You may still hear people saying “DM this to me” – they mean “use a Direct Message for this”. Note that you can only send DMs between people who follow each other. I can’t send you a DM if I don’t follow you and vice versa.
Hashtags are used like User Handles, except they reference a topic rather than a user. You’ve probably seen these in tweets before: “I’m having a great day out in #London”. People who are interested in this topic can see what others have to say about it and join the conversation.
You can invent your own Hashtags – they aren’t registered and have no duration as such. People frequently come up with their own so a group of people around the world know they’re talking about the same subject. You can use as many Hashtags as you like in your tweets and combine those with User Handles, like so:
“I’m having a great day out in #London with @almonty and @windust #greatdayout #thames #river #sunshine”.
If you like what somebody said you can retweet their tweet. You can amend the retweet with your own comment, or just click the square arrow button thingy and share the message with your followers unedited. This is how things “go viral”.
Sometimes you may find RT at the beginning of a tweet which used to indicate that this is a retweeted tweet. Again this is a thing of the past and Twitter have made it easier for us to retweet without adding RT.
Twitter Clients and Twitter API
The devices and services you use to read and write tweets are known as Twitter Clients.
What made Twitter so popular is that you can use it from so many places. You know the website already (twitter.com), and they also have a generic mobile version (m.twitter.com). So the Twitter Website is an example for a Twitter Client.
There’s also Twitter for iPhone and iPad and many other mobile devices. The iPad app for example integrates a web browser so you can read a website when people share a link without switching to another application. I can even share quotes while I’m reading my Kindle!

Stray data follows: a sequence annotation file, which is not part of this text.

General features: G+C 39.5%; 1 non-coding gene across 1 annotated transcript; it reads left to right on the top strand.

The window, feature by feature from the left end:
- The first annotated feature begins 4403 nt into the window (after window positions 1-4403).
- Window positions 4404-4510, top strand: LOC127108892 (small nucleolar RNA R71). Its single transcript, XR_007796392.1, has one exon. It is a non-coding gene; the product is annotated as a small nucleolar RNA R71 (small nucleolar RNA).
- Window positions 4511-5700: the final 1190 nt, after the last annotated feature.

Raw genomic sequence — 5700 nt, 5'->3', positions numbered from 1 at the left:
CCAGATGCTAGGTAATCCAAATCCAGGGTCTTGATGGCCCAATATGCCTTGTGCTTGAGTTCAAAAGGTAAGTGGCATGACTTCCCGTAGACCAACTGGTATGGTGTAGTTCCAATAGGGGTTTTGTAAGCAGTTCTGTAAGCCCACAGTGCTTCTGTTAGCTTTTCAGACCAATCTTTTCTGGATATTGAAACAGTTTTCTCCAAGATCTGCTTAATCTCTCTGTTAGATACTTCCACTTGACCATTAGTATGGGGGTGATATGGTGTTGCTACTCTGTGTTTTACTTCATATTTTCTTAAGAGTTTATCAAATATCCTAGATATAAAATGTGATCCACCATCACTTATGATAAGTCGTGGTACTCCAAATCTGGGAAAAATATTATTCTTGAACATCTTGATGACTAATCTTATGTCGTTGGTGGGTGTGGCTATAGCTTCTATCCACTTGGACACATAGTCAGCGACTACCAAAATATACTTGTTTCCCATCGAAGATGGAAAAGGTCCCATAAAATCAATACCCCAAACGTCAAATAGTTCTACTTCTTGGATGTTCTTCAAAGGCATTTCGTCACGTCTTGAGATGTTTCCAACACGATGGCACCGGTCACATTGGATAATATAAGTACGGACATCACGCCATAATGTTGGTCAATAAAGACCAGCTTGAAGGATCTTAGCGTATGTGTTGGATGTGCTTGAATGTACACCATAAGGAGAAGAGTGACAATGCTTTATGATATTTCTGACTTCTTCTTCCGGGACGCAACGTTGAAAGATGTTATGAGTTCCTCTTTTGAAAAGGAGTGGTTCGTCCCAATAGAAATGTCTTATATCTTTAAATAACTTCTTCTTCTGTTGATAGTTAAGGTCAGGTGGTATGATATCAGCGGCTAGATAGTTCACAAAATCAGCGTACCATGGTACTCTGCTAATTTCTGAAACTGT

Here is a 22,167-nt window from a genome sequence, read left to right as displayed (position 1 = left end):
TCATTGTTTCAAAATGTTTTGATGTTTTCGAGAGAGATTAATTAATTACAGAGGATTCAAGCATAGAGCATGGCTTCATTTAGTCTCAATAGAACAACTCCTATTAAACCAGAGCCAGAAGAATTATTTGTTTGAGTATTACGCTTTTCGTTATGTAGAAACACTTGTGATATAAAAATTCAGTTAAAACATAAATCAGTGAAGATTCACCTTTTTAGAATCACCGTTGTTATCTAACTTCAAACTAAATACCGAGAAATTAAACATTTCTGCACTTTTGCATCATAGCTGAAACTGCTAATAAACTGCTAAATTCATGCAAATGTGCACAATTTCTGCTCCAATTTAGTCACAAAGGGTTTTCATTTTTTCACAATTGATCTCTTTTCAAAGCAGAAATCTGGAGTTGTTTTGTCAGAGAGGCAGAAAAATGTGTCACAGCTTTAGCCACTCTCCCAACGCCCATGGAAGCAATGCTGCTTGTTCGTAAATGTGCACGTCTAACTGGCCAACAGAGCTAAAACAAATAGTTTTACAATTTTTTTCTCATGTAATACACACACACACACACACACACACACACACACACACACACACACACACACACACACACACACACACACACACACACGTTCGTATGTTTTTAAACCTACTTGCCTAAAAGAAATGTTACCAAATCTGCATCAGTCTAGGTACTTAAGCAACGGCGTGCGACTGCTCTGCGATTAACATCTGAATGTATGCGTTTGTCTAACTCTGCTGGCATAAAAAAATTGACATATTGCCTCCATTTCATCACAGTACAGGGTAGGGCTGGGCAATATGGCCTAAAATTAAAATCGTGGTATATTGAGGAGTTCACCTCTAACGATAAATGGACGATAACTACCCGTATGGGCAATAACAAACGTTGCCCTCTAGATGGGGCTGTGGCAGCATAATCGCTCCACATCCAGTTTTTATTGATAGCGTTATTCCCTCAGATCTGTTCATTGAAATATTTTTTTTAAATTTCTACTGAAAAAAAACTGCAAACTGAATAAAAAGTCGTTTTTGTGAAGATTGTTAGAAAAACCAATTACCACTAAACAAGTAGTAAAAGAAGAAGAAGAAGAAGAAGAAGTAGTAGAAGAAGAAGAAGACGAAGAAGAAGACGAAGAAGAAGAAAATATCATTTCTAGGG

You can also feed your tweets into your Facebook stream for example, or send a text message to twitter which will then create a tweet for you. You can display your tweets on your website or even create automatic tweets whenever you post on your blog.
Firefox has a great plugin called Twitter Bar which lets you use the URL field at the top to compose a new tweet. You can even embed the URL you’re currently browsing and tweet it. Good for sharing, or just use Twitter as a bookmark for yourself.
What makes all this possible is the Twitter API – that’s the interface programmers use to “speak” to Twitter from other places.
You may notice the little blue tick that says “verified” next to a celebrity. This is some secret way of Twitter and said celebrity. This helps you to distinguis the REAL Stephen Fry from the 476 imposters (he is indeed @stephenfry).
We as non-celebs don’t have to worry about getting verified though, it’s just for us punters to have confidence it following real people.
You can do more with Twitter than first meets the eye. I use as a personal bookmarking and occasional communication tool. More and more business use it to promote themselves, but most of us use it as a Micro Blog – something in between Facebook and a fully fledged blog.
It’s quite nice that you don’t have to care about your readers – do what you like with it, there’s no right or wrong way to use it. Tweet a lot, don’t tweet at all, it’s up to you. See what you get out of this tool. It’s free, so you might as well.
Despite it’s popularity it’s still early stages for for Twitter. Let’s enjoy it advert-free as it is now in the Western World (not in Japan, where users have to put up with advertising).
If I have forgotten anything please let me know below and I’ll add it to this article, or tweet me @versluis.
Why not try and tweet this article as an exercise?